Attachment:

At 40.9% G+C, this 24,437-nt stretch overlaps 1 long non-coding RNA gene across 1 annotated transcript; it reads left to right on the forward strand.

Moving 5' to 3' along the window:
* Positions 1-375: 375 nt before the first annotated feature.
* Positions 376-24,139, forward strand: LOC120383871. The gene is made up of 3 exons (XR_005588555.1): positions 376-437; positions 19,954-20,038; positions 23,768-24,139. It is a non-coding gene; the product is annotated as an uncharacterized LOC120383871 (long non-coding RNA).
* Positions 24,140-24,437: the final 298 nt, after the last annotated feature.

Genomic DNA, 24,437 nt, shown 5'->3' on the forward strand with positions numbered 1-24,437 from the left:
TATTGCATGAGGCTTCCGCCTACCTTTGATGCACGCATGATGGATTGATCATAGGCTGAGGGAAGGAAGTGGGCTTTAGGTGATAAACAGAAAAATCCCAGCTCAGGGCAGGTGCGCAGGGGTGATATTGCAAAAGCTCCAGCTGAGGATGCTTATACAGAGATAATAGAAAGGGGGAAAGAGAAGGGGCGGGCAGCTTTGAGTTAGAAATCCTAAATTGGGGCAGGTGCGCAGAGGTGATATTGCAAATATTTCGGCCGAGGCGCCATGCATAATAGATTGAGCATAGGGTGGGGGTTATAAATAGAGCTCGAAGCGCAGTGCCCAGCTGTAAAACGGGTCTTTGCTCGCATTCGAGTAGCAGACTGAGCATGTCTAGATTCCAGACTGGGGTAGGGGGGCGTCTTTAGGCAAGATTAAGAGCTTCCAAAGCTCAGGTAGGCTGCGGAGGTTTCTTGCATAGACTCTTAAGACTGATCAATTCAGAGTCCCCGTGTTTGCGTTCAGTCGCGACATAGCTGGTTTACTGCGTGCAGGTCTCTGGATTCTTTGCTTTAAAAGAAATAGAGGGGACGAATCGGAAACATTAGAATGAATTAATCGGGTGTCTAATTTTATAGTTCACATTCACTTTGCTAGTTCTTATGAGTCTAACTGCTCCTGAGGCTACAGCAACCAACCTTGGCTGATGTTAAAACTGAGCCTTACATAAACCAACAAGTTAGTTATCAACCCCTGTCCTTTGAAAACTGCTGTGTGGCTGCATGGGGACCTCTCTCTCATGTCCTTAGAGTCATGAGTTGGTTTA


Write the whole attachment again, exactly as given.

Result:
At 40.9% G+C, this 24,437-nt stretch overlaps 1 long non-coding RNA gene across 1 annotated transcript; it reads left to right on the forward strand.

Moving 5' to 3' along the window:
* Positions 1-375: 375 nt before the first annotated feature.
* Positions 376-24,139, forward strand: LOC120383871. The gene is made up of 3 exons (XR_005588555.1): positions 376-437; positions 19,954-20,038; positions 23,768-24,139. It is a non-coding gene; the product is annotated as an uncharacterized LOC120383871 (long non-coding RNA).
* Positions 24,140-24,437: the final 298 nt, after the last annotated feature.

Genomic DNA, 24,437 nt, shown 5'->3' on the forward strand with positions numbered 1-24,437 from the left:
TATTGCATGAGGCTTCCGCCTACCTTTGATGCACGCATGATGGATTGATCATAGGCTGAGGGAAGGAAGTGGGCTTTAGGTGATAAACAGAAAAATCCCAGCTCAGGGCAGGTGCGCAGGGGTGATATTGCAAAAGCTCCAGCTGAGGATGCTTATACAGAGATAATAGAAAGGGGGAAAGAGAAGGGGCGGGCAGCTTTGAGTTAGAAATCCTAAATTGGGGCAGGTGCGCAGAGGTGATATTGCAAATATTTCGGCCGAGGCGCCATGCATAATAGATTGAGCATAGGGTGGGGGTTATAAATAGAGCTCGAAGCGCAGTGCCCAGCTGTAAAACGGGTCTTTGCTCGCATTCGAGTAGCAGACTGAGCATGTCTAGATTCCAGACTGGGGTAGGGGGGCGTCTTTAGGCAAGATTAAGAGCTTCCAAAGCTCAGGTAGGCTGCGGAGGTTTCTTGCATAGACTCTTAAGACTGATCAATTCAGAGTCCCCGTGTTTGCGTTCAGTCGCGACATAGCTGGTTTACTGCGTGCAGGTCTCTGGATTCTTTGCTTTAAAAGAAATAGAGGGGACGAATCGGAAACATTAGAATGAATTAATCGGGTGTCTAATTTTATAGTTCACATTCACTTTGCTAGTTCTTATGAGTCTAACTGCTCCTGAGGCTACAGCAACCAACCTTGGCTGATGTTAAAACTGAGCCTTACATAAACCAACAAGTTAGTTATCAACCCCTGTCCTTTGAAAACTGCTGTGTGGCTGCATGGGGACCTCTCTCTCATGTCCTTAGAGTCATGAGTTGGTTTA